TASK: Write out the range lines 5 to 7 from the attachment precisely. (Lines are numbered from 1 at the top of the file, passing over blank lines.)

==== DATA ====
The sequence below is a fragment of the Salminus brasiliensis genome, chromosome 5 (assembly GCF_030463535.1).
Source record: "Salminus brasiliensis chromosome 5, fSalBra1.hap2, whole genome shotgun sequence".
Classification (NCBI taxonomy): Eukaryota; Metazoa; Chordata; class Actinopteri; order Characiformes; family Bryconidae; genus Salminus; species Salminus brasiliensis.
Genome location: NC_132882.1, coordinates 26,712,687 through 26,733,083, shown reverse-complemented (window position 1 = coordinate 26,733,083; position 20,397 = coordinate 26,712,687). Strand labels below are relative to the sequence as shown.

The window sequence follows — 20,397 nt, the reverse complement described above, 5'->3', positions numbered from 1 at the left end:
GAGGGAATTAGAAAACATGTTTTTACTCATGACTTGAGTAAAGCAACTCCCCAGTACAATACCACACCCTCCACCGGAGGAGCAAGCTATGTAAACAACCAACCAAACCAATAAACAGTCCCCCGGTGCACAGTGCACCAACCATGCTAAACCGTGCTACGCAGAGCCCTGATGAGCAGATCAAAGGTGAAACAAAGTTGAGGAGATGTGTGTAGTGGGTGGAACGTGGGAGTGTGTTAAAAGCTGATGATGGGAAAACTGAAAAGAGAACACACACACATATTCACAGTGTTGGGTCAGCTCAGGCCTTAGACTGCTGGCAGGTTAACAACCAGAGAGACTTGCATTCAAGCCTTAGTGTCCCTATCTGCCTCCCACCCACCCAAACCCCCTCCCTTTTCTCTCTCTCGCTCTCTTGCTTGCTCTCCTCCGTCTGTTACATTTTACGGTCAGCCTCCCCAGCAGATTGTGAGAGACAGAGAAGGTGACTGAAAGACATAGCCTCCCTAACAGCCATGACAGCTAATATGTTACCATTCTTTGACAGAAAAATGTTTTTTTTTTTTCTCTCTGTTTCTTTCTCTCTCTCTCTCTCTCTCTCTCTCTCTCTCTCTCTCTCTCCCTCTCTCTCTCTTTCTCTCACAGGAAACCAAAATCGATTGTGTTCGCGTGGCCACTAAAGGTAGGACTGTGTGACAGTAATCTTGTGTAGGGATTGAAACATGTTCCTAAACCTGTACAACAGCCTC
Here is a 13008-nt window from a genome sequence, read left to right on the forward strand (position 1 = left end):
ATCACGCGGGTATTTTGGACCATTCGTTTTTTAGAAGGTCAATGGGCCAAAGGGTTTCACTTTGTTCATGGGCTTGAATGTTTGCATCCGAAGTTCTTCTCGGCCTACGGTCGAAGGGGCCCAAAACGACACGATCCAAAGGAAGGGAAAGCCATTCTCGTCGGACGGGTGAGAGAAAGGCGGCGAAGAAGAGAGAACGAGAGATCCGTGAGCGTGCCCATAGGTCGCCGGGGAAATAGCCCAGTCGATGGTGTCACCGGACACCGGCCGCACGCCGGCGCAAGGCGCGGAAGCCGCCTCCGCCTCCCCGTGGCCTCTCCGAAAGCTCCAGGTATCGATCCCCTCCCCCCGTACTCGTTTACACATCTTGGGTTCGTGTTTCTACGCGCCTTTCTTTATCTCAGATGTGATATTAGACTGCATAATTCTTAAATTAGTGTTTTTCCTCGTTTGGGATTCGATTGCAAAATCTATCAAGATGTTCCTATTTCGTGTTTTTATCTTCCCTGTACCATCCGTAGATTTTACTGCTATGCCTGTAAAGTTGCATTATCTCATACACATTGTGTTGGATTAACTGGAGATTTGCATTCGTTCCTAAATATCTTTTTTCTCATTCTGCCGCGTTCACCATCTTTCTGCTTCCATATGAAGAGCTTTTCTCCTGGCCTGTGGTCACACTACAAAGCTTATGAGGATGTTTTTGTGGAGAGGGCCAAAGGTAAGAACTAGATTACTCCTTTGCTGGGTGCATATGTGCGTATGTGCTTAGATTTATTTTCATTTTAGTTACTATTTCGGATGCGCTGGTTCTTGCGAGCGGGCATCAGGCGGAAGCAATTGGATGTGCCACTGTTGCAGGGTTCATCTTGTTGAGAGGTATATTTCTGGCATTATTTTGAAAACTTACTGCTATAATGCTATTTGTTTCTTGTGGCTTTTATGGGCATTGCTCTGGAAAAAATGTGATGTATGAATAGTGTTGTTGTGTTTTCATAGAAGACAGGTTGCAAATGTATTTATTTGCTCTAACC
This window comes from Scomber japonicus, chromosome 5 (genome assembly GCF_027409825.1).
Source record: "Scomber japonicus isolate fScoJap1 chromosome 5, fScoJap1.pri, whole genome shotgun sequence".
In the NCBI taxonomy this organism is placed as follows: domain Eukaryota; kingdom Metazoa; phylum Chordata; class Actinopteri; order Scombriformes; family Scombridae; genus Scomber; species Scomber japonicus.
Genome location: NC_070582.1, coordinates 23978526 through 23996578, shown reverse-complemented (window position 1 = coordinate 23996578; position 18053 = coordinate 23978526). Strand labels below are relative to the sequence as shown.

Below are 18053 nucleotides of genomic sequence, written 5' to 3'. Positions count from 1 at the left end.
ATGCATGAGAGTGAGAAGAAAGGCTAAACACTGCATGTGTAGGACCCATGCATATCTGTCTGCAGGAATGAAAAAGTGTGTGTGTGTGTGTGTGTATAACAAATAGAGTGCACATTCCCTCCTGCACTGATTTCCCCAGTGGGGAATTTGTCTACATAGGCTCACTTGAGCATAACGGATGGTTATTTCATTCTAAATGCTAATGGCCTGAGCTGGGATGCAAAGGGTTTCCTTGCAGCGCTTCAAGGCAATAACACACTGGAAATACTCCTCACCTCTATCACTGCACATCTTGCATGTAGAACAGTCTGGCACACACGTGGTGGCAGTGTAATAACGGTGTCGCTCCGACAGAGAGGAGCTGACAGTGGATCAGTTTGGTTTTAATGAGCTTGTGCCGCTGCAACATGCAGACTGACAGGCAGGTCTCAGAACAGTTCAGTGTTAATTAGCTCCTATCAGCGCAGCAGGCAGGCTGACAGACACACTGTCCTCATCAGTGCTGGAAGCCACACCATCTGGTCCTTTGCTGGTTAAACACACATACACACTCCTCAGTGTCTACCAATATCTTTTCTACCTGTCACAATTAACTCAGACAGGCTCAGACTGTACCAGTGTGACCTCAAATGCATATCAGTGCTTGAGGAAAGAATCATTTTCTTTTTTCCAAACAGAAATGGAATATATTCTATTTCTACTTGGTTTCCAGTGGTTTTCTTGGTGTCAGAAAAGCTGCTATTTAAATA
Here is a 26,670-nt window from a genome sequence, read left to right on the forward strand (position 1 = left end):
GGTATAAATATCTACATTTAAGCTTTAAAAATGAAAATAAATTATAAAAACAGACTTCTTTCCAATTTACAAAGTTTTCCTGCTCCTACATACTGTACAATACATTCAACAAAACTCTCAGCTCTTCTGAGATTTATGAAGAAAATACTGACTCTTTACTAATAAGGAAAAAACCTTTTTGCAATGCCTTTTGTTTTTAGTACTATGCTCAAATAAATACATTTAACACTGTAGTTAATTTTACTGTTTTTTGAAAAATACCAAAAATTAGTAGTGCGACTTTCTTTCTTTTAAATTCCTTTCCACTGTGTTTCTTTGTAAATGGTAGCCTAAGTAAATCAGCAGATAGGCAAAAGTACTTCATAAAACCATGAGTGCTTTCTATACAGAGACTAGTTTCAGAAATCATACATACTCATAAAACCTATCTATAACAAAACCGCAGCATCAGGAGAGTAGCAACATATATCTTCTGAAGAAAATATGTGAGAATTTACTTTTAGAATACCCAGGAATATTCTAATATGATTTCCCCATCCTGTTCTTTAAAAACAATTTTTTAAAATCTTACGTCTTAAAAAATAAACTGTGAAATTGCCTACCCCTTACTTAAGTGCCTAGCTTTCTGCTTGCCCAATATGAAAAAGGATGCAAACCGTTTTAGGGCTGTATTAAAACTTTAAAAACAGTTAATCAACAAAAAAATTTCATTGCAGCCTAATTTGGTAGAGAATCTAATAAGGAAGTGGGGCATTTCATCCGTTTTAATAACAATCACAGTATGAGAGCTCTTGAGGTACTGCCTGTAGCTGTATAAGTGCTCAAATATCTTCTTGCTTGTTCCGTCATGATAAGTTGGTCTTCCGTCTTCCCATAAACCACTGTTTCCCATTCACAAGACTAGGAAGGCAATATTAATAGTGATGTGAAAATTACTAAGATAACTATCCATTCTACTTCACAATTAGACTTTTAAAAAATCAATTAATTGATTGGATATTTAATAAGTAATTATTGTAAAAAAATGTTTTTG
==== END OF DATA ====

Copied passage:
The window sequence follows — 20,397 nt, the reverse complement described above, 5'->3', positions numbered from 1 at the left end:
GAGGGAATTAGAAAACATGTTTTTACTCATGACTTGAGTAAAGCAACTCCCCAGTACAATACCACACCCTCCACCGGAGGAGCAAGCTATGTAAACAACCAACCAAACCAATAAACAGTCCCCCGGTGCACAGTGCACCAACCATGCTAAACCGTGCTACGCAGAGCCCTGATGAGCAGATCAAAGGTGAAACAAAGTTGAGGAGATGTGTGTAGTGGGTGGAACGTGGGAGTGTGTTAAAAGCTGATGATGGGAAAACTGAAAAGAGAACACACACACATATTCACAGTGTTGGGTCAGCTCAGGCCTTAGACTGCTGGCAGGTTAACAACCAGAGAGACTTGCATTCAAGCCTTAGTGTCCCTATCTGCCTCCCACCCACCCAAACCCCCTCCCTTTTCTCTCTCTCGCTCTCTTGCTTGCTCTCCTCCGTCTGTTACATTTTACGGTCAGCCTCCCCAGCAGATTGTGAGAGACAGAGAAGGTGACTGAAAGACATAGCCTCCCTAACAGCCATGACAGCTAATATGTTACCATTCTTTGACAGAAAAATGTTTTTTTTTTTTCTCTCTGTTTCTTTCTCTCTCTCTCTCTCTCTCTCTCTCTCTCTCTCTCTCTCTCCCTCTCTCTCTCTTTCTCTCACAGGAAACCAAAATCGATTGTGTTCGCGTGGCCACTAAAGGTAGGACTGTGTGACAGTAATCTTGTGTAGGGATTGAAACATGTTCCTAAACCTGTACAACAGCCTC
Here is a 13008-nt window from a genome sequence, read left to right on the forward strand (position 1 = left end):